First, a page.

Also called X fist block in ITF style TaeKwondo is a block where you cross your wrists in front of your body. The palms face outward and the arm on the same side as your lead leg is always on bottom. You can block high, medium, low attacks, and either use fists or knife hands.
Palm Block(Sonbadak Naeryo Makgi):
To perform a palm block, you place an open hand in front of your face to protect yourself from attacks. All of your fingers are connected and you use the heel of your hand to block. You must do a thrusting motion to meet the punch/kick before it reaches your face, because if not you will hit yourself in the face with your own hand.
Single Forearm Block(Wae Sun Palmok):
This block is generally used to block kicks thrown at your torso. Starting with your lead hand at the opposite shoulder, you move your arm downward in a swift motion to meet an opponent’s kick. Your forearm is the part of your arm blocking.
Twin Forearm Block:
Also referred to as a diamond block in WTF style this is simultaneous high block and middle height outward block. It starts with your arms crossed and chambered on your chest. The outside arm does the high block, while the inside arm does the middle outward block.
Double Knife Hand Block(Yangsonnal Momtang Magki):
This move is basically the same as an outside block, but used with knife hands. It is generally used in a back stance. There is also a double knife hand low block technique referred to as Sonnal Arae Makgi.
Double Forearm Block(Doo Palmok Makgi):
It is similar to a normal forearm block, but the back fist connects to your front arm. This is to provide extra support and immediately react if you need to block a secondary attack with your back arm.
Nine Block(Gutja Makgi):
The 9 block is an advanced blocking technique to block coordinated punch and kick combinations to the midsection. It is generally used in walking stance and gets its name, because your hands are in the shape of the number nine.
Push Kick(Mireo Chagi):
In TaeKwondo, you can use a push kick to block the attacks of a pressing opponent. A push kick is performed by bringing your knee to your chest and pushing your leg outward striking the opponent. It blocks an opponent’s attack and gives you space to counter.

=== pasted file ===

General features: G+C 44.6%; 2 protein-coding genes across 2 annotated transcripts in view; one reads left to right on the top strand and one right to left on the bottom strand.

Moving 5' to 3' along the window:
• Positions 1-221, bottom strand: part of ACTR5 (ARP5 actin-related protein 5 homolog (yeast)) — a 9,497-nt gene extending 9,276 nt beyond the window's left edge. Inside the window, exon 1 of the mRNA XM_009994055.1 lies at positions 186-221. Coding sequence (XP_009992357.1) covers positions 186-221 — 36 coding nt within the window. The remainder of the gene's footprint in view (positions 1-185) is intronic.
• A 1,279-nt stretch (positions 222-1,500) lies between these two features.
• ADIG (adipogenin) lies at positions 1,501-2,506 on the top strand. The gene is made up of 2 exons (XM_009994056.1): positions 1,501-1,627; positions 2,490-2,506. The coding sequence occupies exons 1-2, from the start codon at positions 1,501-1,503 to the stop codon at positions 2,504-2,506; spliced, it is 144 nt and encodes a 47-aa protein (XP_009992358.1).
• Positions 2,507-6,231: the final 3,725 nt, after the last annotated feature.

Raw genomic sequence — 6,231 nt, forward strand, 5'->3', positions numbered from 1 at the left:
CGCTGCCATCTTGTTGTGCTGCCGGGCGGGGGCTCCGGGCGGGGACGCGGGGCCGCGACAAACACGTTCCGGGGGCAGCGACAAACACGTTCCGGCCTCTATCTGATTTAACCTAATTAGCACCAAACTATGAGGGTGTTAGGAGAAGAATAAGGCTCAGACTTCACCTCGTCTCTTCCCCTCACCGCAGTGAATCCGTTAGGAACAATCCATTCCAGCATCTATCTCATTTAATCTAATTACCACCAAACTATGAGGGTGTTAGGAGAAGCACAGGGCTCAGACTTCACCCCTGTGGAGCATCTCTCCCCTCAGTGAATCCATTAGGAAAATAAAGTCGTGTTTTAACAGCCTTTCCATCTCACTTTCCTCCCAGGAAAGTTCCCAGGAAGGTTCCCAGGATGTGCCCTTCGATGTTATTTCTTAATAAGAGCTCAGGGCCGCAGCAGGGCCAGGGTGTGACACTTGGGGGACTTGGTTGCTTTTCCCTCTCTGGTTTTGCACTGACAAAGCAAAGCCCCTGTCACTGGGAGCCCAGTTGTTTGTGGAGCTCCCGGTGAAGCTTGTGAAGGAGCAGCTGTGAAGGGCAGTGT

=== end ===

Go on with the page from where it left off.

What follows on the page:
A cut kick is similar to a push kick and also looks like a sidekick. It is used to block an opponent’s spinning attacks in a sparring match. When an opponent is in motion to throw a spinning attack, you counter it by throwing a cut kick to their hip/lower back knocking them off balanced. This also sets up a counter attack.
Mountain Block(Santul Makgi):
The Kukkiwon(WTF) has a description for the mountain block. The description says, “The mountain block a skill of blocking two simultaneous attacks aimed at the defender’s face with the inside edge of the wrist to the clockwise direction and with the outside edge of the wrist to the counterclockwise direction. This block is a skill of blocking both sides at the same time with one’s arms in the shape of a mountain.”
Single Mountain Block(Oesanteul Makgi):
In this stance, your back arm is in an L shape behind your head and the front hand is straight and chambered at your hip. To perform the block, you bring the high arm down to meet the attack similar to a downward block.
Blocking Techniques Of Different TaeKwondo Organizations
All of the world’s major TaeKwondo organizations have their own list of blocks they teach in their curriculums. They also have different names for each block as you read in the techniques above.
An example of this is ITF guarding blocks. In ITF school, they teach a series of guarding blocks, but in WTF style schools, there is blocks called guarding blocks.
The only similar block WTF has to this is knife hands that are also taught in similar forms in ITF. ATA schools also have their own list of blocks that are a mix of WTF and ITF techniques and also depend on the specific school.
How To Practice Blocks in TaeKwondo
To practice TaeKwondo blocks, you can either do it with a partner or on your own practicing different Poomsaes. If you have a partner, you can take turns going back and forth practicing specific blocks with your partner throwing attacks at less than half speed to perfect the block.
Alone, you can go through your Poomsaes in a mirror and see if you are performing the blocks correctly and putting your hands in the right places.
TaeKwondo has a library of block techniques, but after you looked through this article, you should have a better grasp of common blocks performed in the martial art. Also how to practice the blocks and the differences between organizations. I encourage you to keep learning about the great martial art of TaeKwondo and continue building your skills.